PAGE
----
Economic challenges abound in the mining sector. But these are being made much worse by the actions of fraudsters that are going unchecked.
The international mining sector faces many financial pressures that affect its profitability. Many of these relate directly to mining expenditure – like rising energy prices, increased construction costs, geological difficulties or increasing pay demands. Other pressures come from indirect mining costs associated with haulage, rail freight charges, roadway upkeep, security of plant and machinery, water treatment and camp costs. It appears that whatever the cost in mining, it’s going to be big.
A mine general manager will invite departmental heads to talk about the costs of drilling, engineering, diesel usage, truck maintenance or average tonnes
produced per day, week or month. And he will consider how output can be increased. There will be discussions about crushing, smelting and refining – all designed to increase the all-important financial margin.
The hidden enemy
Meanwhile, in the background, being given very little attention, and rarely getting any mention at all at senior management meetings, are other mining entrepreneurs who also have an interest in profitability. They too have discussions on how they can increase their margins. The only difference is that they have their own interests at heart, not necessarily those of the company.
This group will collude with other ‘interested parties’, both internally and externally, to see how they can ‘make a bit extra on the side’. With no apparent deterrent, what starts off as a few dollars of extra pocket money, gradually escalates until the profitability of the company is being compromised.
You may not be able to steal a tyre from a 400-tonne capacity dump truck in the boot of your car, but if you can make it disappear on paper you have earned yourself lots of money. If the back office is not managed sufficiently well, any increase in production will be offset by the increased profitability of the fraudsters.
Those you least suspect
Experience has shown that members of the ‘in-camp fraud team’ will include some of the very people you would hope would uncover and report fraudulent activity. These are managers in prominent positions, quite often ex-pats who can abuse their position over more junior members of the workforce.
There is also evidence that local workers in less influential positions in the company can exert pressure on more senior employees to do wrongful acts by using their status outside the organisation. This may be because they have influence within a tribe or external group.
You can guarantee that there will be pressure placed upon procurement staff to award contracts to friends and family members. Collusion between outside contractors to rig bids for work opportunities is also highly likely. Working together, these groups can artificially inflate the price the mining organisation has to pay for external contractors. The bid rigging will be aligned so that other members of the syndicate get a slice of the work. Sometimes they are appointed as a sub-contractor, or contracts are deliberately alternated between one contractor and another on a rotation basis.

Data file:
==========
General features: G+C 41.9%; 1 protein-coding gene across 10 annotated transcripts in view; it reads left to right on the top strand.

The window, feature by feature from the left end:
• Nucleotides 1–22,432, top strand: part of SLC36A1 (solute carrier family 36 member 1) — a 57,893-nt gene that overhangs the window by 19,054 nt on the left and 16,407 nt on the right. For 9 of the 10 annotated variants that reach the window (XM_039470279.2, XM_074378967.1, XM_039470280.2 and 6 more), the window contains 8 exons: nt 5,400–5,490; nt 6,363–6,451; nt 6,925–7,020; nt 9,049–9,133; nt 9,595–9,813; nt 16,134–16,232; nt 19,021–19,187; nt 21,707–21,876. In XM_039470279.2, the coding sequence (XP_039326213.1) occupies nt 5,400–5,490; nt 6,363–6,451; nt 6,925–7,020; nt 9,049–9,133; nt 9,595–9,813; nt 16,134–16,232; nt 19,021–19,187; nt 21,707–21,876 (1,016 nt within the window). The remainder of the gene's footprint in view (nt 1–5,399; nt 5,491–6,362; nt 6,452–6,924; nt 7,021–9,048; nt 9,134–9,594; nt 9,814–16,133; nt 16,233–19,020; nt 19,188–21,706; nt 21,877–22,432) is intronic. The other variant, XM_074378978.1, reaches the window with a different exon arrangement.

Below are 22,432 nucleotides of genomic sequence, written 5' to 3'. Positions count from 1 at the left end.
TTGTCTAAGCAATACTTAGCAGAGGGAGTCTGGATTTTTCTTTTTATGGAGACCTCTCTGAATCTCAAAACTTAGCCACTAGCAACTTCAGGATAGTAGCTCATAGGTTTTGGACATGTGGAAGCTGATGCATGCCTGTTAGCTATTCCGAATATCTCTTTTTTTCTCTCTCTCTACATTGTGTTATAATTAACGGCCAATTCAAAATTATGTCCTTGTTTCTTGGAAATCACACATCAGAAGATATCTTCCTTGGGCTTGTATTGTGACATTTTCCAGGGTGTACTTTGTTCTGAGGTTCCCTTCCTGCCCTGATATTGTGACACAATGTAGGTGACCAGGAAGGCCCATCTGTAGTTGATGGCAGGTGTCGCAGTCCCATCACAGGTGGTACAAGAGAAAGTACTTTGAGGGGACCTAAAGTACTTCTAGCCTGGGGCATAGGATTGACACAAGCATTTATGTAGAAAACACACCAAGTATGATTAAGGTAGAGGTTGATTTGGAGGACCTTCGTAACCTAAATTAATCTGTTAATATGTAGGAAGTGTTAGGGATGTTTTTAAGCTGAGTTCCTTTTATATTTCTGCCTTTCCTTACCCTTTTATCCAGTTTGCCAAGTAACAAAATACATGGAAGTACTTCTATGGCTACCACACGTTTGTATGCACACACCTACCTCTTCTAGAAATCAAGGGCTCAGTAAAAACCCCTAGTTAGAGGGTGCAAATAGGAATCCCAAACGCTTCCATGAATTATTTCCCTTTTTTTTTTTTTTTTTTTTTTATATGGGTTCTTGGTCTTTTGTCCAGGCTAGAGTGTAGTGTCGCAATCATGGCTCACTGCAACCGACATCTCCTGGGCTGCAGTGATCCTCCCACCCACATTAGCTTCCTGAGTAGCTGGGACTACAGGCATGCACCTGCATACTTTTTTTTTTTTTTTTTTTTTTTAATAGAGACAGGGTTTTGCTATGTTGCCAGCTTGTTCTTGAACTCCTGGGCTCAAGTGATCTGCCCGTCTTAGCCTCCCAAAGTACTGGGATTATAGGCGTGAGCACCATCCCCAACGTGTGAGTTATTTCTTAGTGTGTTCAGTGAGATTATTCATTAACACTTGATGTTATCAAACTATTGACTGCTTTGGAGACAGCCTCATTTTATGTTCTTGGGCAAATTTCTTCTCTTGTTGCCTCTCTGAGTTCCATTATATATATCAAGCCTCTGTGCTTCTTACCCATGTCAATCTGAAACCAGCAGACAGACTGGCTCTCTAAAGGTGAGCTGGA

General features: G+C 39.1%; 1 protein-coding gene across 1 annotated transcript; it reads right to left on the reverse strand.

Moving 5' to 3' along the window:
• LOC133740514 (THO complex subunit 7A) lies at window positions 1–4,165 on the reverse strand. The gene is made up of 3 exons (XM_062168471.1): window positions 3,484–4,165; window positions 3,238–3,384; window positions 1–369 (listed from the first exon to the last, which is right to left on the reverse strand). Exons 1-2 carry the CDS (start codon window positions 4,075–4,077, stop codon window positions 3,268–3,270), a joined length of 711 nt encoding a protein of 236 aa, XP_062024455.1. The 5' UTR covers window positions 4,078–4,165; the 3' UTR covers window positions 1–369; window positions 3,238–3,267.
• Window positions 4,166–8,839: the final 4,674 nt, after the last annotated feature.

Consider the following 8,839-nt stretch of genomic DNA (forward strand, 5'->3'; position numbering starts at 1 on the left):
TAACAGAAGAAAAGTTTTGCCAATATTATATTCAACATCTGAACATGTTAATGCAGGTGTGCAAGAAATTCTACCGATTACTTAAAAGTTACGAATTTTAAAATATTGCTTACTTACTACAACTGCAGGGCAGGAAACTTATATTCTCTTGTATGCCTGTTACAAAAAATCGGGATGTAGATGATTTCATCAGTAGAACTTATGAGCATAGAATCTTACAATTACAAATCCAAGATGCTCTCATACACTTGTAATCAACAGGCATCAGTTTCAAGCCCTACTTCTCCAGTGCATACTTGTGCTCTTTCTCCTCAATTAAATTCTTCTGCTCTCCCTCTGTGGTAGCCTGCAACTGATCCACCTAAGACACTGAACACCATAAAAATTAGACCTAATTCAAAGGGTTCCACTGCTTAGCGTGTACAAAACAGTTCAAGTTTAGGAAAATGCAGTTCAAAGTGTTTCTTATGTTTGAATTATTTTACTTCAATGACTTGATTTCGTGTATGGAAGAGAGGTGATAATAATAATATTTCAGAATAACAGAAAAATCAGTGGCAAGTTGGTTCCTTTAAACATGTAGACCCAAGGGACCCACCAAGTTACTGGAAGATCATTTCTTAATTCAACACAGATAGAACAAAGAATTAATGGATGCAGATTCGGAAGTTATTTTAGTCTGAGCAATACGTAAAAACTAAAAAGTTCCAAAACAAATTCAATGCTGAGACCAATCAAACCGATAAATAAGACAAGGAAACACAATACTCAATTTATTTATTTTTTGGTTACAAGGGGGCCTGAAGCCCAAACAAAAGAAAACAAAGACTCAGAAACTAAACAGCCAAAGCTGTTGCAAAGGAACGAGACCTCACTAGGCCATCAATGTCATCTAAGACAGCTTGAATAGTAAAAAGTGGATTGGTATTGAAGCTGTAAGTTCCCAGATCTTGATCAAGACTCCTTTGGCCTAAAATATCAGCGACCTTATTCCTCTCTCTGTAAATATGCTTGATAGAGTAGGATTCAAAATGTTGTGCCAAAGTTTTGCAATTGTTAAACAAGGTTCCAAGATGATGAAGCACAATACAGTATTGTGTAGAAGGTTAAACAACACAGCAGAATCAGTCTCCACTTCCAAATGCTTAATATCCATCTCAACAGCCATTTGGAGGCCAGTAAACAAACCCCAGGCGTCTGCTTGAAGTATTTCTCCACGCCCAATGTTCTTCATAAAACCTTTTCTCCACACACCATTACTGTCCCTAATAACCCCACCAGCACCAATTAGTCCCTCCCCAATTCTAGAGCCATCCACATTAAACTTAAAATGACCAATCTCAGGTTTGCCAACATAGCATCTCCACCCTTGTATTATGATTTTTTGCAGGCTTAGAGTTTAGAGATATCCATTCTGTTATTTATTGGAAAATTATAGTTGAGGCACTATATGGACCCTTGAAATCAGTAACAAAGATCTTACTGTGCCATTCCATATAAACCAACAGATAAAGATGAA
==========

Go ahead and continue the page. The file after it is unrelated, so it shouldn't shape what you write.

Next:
On one mine in Central Africa, PKF Littlejohn fraud investigators identified overruns on a number of externally managed vehicle maintenance contracts. Staff were being managed and paid from a manual booking-on sheet. We mapped this data against workers entering the site at its securitye controlled entry/exit gates. Our analysis showed that many of the workers who had allegedly signed in via the booking-on sheet, had not in fact been on the mine site. The contractor had even managed to negotiate an additional fee to complete the contract, due to the overrun. The fraud was stopped, the policy was changed, and the overcharge reclaimed.
In West Africa the country manager at an exploration mining operation had set up a number of his own supply companies using shadow directors to front them. He was awarding contracts to these companies and supplying inferior products. As a result, he wasn’t getting the best value for the exploration company but was benefitting financially himself.
In a third example, a multinational parts supplier was invoicing for parts it was allegedly supplying in relation to a vehicle fleet. Each invoice contained 18 items per sheet and had as many as 130 pages. It was impossible for anyone in the accounts department to check the validity of the invoices, so each one was being paid on trust.
Using specialist analytical software, the PKF Littlejohn fraud team was able to extract the data from the invoices, put it into Excel and sort it. What a different story the sorted data told. We found multiple entries of high and low value parts in the same invoice, which could never have been found without the data analysis. The mine was able to substantiate a case and reclaimed the over a charged items. They made a cost saving many times the fee for our PKF investigators.
You may be aware that these kind of situations exist within your operations. But perhaps you feel powerless to stop them, or don’t know to what extent they are happening. If that’s the case or if you would like more advice on this subject, please get in touch with our fraud team.